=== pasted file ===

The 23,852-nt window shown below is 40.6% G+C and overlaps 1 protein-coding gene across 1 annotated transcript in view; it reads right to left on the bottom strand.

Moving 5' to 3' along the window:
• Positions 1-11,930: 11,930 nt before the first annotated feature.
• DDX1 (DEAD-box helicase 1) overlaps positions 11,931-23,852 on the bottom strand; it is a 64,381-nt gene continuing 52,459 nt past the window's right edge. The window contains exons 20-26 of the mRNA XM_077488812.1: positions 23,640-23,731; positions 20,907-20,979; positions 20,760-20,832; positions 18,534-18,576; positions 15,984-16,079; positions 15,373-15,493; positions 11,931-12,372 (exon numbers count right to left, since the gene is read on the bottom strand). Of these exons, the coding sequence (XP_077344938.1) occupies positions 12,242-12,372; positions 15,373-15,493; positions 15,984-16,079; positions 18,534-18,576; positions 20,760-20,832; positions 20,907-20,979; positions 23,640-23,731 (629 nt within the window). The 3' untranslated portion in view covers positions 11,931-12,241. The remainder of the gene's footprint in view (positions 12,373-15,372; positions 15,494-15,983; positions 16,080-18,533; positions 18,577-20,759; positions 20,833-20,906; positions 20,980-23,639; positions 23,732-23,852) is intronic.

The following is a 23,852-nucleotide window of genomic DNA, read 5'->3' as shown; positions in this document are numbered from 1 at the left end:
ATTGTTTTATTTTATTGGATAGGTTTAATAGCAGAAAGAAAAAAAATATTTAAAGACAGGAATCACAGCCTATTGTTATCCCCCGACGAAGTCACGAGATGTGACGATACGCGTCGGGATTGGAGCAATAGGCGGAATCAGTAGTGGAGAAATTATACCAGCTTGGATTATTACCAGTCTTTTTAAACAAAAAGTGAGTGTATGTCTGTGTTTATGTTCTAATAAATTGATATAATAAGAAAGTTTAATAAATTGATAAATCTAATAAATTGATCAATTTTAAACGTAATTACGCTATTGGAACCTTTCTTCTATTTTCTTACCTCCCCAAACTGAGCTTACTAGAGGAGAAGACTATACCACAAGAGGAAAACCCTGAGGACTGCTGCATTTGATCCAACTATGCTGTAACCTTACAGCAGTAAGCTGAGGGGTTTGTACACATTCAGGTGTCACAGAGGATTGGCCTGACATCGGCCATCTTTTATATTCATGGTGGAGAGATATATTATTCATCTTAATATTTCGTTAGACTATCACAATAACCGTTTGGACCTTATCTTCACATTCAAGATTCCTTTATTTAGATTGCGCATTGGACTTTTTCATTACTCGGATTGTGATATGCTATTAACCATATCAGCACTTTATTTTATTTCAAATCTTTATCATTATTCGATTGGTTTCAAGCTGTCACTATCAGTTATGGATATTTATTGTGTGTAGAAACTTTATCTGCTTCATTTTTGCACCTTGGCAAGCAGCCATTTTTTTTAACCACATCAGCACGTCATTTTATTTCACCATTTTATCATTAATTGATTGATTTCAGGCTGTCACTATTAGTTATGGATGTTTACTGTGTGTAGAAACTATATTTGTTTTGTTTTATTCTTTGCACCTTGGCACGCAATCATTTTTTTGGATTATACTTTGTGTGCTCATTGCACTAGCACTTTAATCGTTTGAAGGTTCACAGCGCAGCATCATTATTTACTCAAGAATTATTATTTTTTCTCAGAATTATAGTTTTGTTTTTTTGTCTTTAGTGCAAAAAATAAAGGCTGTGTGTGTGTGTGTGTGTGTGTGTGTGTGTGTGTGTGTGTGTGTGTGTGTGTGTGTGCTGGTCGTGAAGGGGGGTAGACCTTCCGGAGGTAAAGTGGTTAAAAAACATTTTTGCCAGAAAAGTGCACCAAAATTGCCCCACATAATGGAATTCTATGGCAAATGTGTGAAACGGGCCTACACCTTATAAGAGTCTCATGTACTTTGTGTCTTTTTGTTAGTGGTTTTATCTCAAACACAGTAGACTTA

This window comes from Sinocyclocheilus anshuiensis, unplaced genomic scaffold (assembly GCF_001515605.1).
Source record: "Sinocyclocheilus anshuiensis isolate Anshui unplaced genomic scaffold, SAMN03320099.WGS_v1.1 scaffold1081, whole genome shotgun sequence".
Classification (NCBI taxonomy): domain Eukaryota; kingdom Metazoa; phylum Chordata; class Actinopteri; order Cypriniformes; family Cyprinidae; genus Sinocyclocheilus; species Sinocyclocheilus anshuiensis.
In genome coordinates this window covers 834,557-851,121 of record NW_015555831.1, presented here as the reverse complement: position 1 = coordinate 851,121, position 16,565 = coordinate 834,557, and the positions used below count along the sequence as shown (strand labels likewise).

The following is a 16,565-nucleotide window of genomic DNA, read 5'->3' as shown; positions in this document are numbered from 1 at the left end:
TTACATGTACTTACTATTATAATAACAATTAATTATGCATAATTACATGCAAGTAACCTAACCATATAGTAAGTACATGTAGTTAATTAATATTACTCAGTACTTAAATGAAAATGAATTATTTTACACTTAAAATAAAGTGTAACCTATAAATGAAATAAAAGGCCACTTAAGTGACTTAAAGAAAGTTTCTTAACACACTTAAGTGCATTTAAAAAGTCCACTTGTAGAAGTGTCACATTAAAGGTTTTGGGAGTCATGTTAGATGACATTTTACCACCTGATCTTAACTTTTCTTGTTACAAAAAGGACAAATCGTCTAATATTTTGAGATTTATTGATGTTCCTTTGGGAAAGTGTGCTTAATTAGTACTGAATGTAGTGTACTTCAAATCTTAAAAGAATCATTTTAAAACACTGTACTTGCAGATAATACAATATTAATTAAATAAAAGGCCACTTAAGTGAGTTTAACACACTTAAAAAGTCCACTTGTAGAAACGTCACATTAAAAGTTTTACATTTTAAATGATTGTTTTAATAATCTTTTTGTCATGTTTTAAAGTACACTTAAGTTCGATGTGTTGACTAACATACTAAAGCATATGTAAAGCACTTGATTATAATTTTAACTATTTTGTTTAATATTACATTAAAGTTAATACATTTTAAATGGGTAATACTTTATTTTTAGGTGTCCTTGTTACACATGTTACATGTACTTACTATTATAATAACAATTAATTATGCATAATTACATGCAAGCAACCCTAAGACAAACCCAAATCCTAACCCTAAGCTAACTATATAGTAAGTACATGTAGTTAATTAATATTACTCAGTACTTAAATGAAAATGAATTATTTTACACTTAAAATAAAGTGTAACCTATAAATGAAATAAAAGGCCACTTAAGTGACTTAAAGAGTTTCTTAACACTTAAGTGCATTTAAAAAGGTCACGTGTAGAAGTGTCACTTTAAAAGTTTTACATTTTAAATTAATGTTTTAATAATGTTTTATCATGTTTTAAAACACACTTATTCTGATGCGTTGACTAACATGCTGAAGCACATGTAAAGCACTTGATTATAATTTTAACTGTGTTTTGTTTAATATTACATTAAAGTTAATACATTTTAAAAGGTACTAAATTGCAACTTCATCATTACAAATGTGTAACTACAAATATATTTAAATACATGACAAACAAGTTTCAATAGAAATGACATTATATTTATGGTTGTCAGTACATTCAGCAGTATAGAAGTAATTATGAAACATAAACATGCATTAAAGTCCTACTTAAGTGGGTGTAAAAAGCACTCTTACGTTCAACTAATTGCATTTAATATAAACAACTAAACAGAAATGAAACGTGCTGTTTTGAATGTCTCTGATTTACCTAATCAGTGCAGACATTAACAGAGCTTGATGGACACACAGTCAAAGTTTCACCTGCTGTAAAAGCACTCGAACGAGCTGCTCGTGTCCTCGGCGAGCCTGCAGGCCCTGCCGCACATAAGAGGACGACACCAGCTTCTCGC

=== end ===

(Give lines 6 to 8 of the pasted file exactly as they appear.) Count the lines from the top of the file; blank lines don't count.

ATTGTTTTATTTTATTGGATAGGTTTAATAGCAGAAAGAAAAAAAATATTTAAAGACAGGAATCACAGCCTATTGTTATCCCCCGACGAAGTCACGAGATGTGACGATACGCGTCGGGATTGGAGCAATAGGCGGAATCAGTAGTGGAGAAATTATACCAGCTTGGATTATTACCAGTCTTTTTAAACAAAAAGTGAGTGTATGTCTGTGTTTATGTTCTAATAAATTGATATAATAAGAAAGTTTAATAAATTGATAAATCTAATAAATTGATCAATTTTAAACGTAATTACGCTATTGGAACCTTTCTTCTATTTTCTTACCTCCCCAAACTGAGCTTACTAGAGGAGAAGACTATACCACAAGAGGAAAACCCTGAGGACTGCTGCATTTGATCCAACTATGCTGTAACCTTACAGCAGTAAGCTGAGGGGTTTGTACACATTCAGGTGTCACAGAGGATTGGCCTGACATCGGCCATCTTTTATATTCATGGTGGAGAGATATATTATTCATCTTAATATTTCGTTAGACTATCACAATAACCGTTTGGACCTTATCTTCACATTCAAGATTCCTTTATTTAGATTGCGCATTGGACTTTTTCATTACTCGGATTGTGATATGCTATTAACCATATCAGCACTTTATTTTATTTCAAATCTTTATCATTATTCGATTGGTTTCAAGCTGTCACTATCAGTTATGGATATTTATTGTGTGTAGAAACTTTATCTGCTTCATTTTTGCACCTTGGCAAGCAGCCATTTTTTTTAACCACATCAGCACGTCATTTTATTTCACCATTTTATCATTAATTGATTGATTTCAGGCTGTCACTATTAGTTATGGATGTTTACTGTGTGTAGAAACTATATTTGTTTTGTTTTATTCTTTGCACCTTGGCACGCAATCATTTTTTTGGATTATACTTTGTGTGCTCATTGCACTAGCACTTTAATCGTTTGAAGGTTCACAGCGCAGCATCATTATTTACTCAAGAATTATTATTTTTTCTCAGAATTATAGTTTTGTTTTTTTGTCTTTAGTGCAAAAAATAAAGGCTGTGTGTGTGTGTGTGTGTGTGTGTGTGTGTGTGTGTGTGTGTGTGTGTGTGTGTGTGCTGGTCGTGAAGGGGGGTAGACCTTCCGGAGGTAAAGTGGTTAAAAAACATTTTTGCCAGAAAAGTGCACCAAAATTGCCCCACATAATGGAATTCTATGGCAAATGTGTGAAACGGGCCTACACCTTATAAGAGTCTCATGTACTTTGTGTCTTTTTGTTAGTGGTTTTATCTCAAACACAGTAGACTTA

This window comes from Sinocyclocheilus anshuiensis, unplaced genomic scaffold (assembly GCF_001515605.1).
Source record: "Sinocyclocheilus anshuiensis isolate Anshui unplaced genomic scaffold, SAMN03320099.WGS_v1.1 scaffold1081, whole genome shotgun sequence".